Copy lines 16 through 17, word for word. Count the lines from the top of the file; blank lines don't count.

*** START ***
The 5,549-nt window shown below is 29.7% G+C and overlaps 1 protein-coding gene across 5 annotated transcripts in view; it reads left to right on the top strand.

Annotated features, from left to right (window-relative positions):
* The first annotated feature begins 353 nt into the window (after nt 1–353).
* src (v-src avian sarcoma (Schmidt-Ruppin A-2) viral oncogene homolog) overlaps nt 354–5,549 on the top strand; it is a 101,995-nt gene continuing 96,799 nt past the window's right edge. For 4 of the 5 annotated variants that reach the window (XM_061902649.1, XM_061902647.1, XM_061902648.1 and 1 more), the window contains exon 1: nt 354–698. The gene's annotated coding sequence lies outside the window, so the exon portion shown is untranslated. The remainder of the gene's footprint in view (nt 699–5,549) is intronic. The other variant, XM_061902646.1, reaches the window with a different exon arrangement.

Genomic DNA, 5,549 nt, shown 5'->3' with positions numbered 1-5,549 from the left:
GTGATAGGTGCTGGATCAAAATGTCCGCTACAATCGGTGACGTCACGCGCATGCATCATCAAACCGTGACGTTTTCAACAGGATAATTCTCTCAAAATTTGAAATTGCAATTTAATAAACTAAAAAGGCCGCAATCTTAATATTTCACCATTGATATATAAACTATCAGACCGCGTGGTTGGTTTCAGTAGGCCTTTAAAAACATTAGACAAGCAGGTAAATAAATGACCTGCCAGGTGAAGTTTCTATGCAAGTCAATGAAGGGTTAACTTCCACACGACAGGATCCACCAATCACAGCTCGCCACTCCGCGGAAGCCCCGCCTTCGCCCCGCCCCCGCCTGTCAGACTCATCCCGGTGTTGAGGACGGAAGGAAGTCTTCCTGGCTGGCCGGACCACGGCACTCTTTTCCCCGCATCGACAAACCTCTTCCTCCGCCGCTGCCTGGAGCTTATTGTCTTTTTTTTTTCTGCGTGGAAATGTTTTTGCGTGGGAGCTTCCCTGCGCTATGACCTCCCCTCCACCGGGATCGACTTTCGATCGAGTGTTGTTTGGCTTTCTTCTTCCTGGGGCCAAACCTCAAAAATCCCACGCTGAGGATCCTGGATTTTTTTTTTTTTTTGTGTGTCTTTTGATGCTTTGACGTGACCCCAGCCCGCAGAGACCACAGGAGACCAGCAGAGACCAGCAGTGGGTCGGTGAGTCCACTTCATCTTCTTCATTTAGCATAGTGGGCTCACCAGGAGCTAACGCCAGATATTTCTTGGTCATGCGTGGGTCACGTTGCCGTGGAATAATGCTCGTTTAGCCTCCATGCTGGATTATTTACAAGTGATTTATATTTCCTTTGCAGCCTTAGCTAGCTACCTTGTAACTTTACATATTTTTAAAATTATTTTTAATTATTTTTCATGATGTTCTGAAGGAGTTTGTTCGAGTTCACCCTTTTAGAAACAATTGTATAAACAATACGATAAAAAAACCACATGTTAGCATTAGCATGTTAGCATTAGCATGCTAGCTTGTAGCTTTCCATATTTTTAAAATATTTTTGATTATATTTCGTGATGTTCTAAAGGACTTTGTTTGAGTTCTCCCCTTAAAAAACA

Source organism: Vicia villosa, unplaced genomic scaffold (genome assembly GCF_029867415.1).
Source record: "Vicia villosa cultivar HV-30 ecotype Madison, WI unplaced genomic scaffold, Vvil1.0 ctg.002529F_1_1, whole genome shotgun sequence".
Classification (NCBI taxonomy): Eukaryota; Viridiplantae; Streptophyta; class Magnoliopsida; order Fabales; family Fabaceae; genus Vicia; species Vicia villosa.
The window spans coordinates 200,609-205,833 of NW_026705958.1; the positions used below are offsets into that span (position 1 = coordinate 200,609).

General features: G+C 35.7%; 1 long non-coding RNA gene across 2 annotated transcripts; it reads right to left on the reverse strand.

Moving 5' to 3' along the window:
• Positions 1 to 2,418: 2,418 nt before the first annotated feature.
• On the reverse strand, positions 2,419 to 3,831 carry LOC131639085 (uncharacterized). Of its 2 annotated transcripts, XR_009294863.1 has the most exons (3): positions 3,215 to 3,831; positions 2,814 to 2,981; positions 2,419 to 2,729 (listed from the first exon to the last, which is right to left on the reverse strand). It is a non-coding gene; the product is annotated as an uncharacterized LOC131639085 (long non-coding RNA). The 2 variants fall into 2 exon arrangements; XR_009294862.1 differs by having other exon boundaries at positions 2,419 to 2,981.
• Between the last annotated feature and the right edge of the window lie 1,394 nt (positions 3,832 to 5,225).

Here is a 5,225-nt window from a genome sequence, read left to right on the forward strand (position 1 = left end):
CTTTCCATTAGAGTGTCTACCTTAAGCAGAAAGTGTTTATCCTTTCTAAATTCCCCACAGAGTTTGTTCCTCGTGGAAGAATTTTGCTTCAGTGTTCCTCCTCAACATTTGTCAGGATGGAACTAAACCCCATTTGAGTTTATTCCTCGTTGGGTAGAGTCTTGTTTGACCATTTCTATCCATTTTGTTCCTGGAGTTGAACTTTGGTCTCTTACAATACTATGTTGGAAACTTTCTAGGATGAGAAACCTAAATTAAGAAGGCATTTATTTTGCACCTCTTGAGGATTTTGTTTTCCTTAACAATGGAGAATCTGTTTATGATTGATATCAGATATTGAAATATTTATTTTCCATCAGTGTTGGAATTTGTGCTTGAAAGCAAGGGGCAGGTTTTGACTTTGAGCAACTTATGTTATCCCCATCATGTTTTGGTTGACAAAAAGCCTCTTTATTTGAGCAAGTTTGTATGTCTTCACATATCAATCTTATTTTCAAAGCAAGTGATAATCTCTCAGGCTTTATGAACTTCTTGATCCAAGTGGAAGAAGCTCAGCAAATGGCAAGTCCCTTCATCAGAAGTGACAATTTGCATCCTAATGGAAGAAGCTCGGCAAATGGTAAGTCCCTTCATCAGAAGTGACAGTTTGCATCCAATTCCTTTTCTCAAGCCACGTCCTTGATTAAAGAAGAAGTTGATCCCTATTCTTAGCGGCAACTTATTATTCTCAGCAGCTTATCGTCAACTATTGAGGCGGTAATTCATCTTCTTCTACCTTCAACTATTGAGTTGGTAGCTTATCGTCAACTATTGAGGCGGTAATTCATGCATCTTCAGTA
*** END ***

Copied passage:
Here is a 5,225-nt window from a genome sequence, read left to right on the forward strand (position 1 = left end):
CTTTCCATTAGAGTGTCTACCTTAAGCAGAAAGTGTTTATCCTTTCTAAATTCCCCACAGAGTTTGTTCCTCGTGGAAGAATTTTGCTTCAGTGTTCCTCCTCAACATTTGTCAGGATGGAACTAAACCCCATTTGAGTTTATTCCTCGTTGGGTAGAGTCTTGTTTGACCATTTCTATCCATTTTGTTCCTGGAGTTGAACTTTGGTCTCTTACAATACTATGTTGGAAACTTTCTAGGATGAGAAACCTAAATTAAGAAGGCATTTATTTTGCACCTCTTGAGGATTTTGTTTTCCTTAACAATGGAGAATCTGTTTATGATTGATATCAGATATTGAAATATTTATTTTCCATCAGTGTTGGAATTTGTGCTTGAAAGCAAGGGGCAGGTTTTGACTTTGAGCAACTTATGTTATCCCCATCATGTTTTGGTTGACAAAAAGCCTCTTTATTTGAGCAAGTTTGTATGTCTTCACATATCAATCTTATTTTCAAAGCAAGTGATAATCTCTCAGGCTTTATGAACTTCTTGATCCAAGTGGAAGAAGCTCAGCAAATGGCAAGTCCCTTCATCAGAAGTGACAATTTGCATCCTAATGGAAGAAGCTCGGCAAATGGTAAGTCCCTTCATCAGAAGTGACAGTTTGCATCCAATTCCTTTTCTCAAGCCACGTCCTTGATTAAAGAAGAAGTTGATCCCTATTCTTAGCGGCAACTTATTATTCTCAGCAGCTTATCGTCAACTATTGAGGCGGTAATTCATCTTCTTCTACCTTCAACTATTGAGTTGGTAGCTTATCGTCAACTATTGAGGCGGTAATTCATGCATCTTCAGTA